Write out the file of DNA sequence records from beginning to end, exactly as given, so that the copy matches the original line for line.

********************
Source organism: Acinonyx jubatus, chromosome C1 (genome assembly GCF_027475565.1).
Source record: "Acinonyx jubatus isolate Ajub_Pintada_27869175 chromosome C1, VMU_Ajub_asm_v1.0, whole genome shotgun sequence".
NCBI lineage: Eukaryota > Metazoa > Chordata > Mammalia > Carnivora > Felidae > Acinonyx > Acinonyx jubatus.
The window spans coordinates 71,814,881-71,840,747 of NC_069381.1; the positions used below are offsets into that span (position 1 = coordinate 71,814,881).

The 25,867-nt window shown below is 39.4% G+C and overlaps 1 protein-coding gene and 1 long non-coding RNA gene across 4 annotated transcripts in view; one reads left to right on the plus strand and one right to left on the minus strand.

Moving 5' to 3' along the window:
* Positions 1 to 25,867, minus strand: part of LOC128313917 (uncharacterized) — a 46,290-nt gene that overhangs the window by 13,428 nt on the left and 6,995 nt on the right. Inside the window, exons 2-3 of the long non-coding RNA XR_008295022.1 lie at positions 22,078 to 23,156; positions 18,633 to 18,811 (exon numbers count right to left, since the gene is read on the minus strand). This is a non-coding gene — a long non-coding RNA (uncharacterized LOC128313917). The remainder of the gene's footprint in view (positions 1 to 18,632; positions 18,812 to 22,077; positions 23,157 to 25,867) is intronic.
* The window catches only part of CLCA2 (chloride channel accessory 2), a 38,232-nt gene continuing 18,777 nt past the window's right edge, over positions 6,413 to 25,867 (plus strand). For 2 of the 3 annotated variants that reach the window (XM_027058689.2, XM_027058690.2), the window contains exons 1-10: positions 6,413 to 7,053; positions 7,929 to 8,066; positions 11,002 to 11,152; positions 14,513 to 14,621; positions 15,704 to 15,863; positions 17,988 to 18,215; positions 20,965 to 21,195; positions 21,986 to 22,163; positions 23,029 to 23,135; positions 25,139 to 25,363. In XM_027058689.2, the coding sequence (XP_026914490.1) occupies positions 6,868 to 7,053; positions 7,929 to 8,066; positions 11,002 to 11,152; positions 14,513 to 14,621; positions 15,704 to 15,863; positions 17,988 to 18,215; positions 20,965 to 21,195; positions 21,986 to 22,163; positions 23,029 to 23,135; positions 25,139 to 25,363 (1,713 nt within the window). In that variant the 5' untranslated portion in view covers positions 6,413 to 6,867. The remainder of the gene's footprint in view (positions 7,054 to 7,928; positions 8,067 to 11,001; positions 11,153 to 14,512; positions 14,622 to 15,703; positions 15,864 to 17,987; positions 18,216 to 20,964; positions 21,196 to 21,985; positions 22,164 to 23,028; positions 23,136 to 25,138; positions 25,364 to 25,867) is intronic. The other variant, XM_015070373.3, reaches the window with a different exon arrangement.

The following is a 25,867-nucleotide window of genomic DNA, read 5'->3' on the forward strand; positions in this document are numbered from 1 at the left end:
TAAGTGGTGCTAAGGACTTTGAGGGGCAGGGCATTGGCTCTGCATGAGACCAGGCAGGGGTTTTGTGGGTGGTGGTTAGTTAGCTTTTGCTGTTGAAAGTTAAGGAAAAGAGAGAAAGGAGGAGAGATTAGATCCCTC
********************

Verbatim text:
Source organism: Acinonyx jubatus, chromosome C1 (genome assembly GCF_027475565.1).
Source record: "Acinonyx jubatus isolate Ajub_Pintada_27869175 chromosome C1, VMU_Ajub_asm_v1.0, whole genome shotgun sequence".
NCBI lineage: Eukaryota > Metazoa > Chordata > Mammalia > Carnivora > Felidae > Acinonyx > Acinonyx jubatus.
The window spans coordinates 71,814,881-71,840,747 of NC_069381.1; the positions used below are offsets into that span (position 1 = coordinate 71,814,881).

The 25,867-nt window shown below is 39.4% G+C and overlaps 1 protein-coding gene and 1 long non-coding RNA gene across 4 annotated transcripts in view; one reads left to right on the plus strand and one right to left on the minus strand.

Moving 5' to 3' along the window:
* Positions 1 to 25,867, minus strand: part of LOC128313917 (uncharacterized) — a 46,290-nt gene that overhangs the window by 13,428 nt on the left and 6,995 nt on the right. Inside the window, exons 2-3 of the long non-coding RNA XR_008295022.1 lie at positions 22,078 to 23,156; positions 18,633 to 18,811 (exon numbers count right to left, since the gene is read on the minus strand). This is a non-coding gene — a long non-coding RNA (uncharacterized LOC128313917). The remainder of the gene's footprint in view (positions 1 to 18,632; positions 18,812 to 22,077; positions 23,157 to 25,867) is intronic.
* The window catches only part of CLCA2 (chloride channel accessory 2), a 38,232-nt gene continuing 18,777 nt past the window's right edge, over positions 6,413 to 25,867 (plus strand). For 2 of the 3 annotated variants that reach the window (XM_027058689.2, XM_027058690.2), the window contains exons 1-10: positions 6,413 to 7,053; positions 7,929 to 8,066; positions 11,002 to 11,152; positions 14,513 to 14,621; positions 15,704 to 15,863; positions 17,988 to 18,215; positions 20,965 to 21,195; positions 21,986 to 22,163; positions 23,029 to 23,135; positions 25,139 to 25,363. In XM_027058689.2, the coding sequence (XP_026914490.1) occupies positions 6,868 to 7,053; positions 7,929 to 8,066; positions 11,002 to 11,152; positions 14,513 to 14,621; positions 15,704 to 15,863; positions 17,988 to 18,215; positions 20,965 to 21,195; positions 21,986 to 22,163; positions 23,029 to 23,135; positions 25,139 to 25,363 (1,713 nt within the window). In that variant the 5' untranslated portion in view covers positions 6,413 to 6,867. The remainder of the gene's footprint in view (positions 7,054 to 7,928; positions 8,067 to 11,001; positions 11,153 to 14,512; positions 14,622 to 15,703; positions 15,864 to 17,987; positions 18,216 to 20,964; positions 21,196 to 21,985; positions 22,164 to 23,028; positions 23,136 to 25,138; positions 25,364 to 25,867) is intronic. The other variant, XM_015070373.3, reaches the window with a different exon arrangement.

The following is a 25,867-nucleotide window of genomic DNA, read 5'->3' on the forward strand; positions in this document are numbered from 1 at the left end:
TAAGTGGTGCTAAGGACTTTGAGGGGCAGGGCATTGGCTCTGCATGAGACCAGGCAGGGGTTTTGTGGGTGGTGGTTAGTTAGCTTTTGCTGTTGAAAGTTAAGGAAAAGAGAGAAAGGAGGAGAGATTAGATCCCTC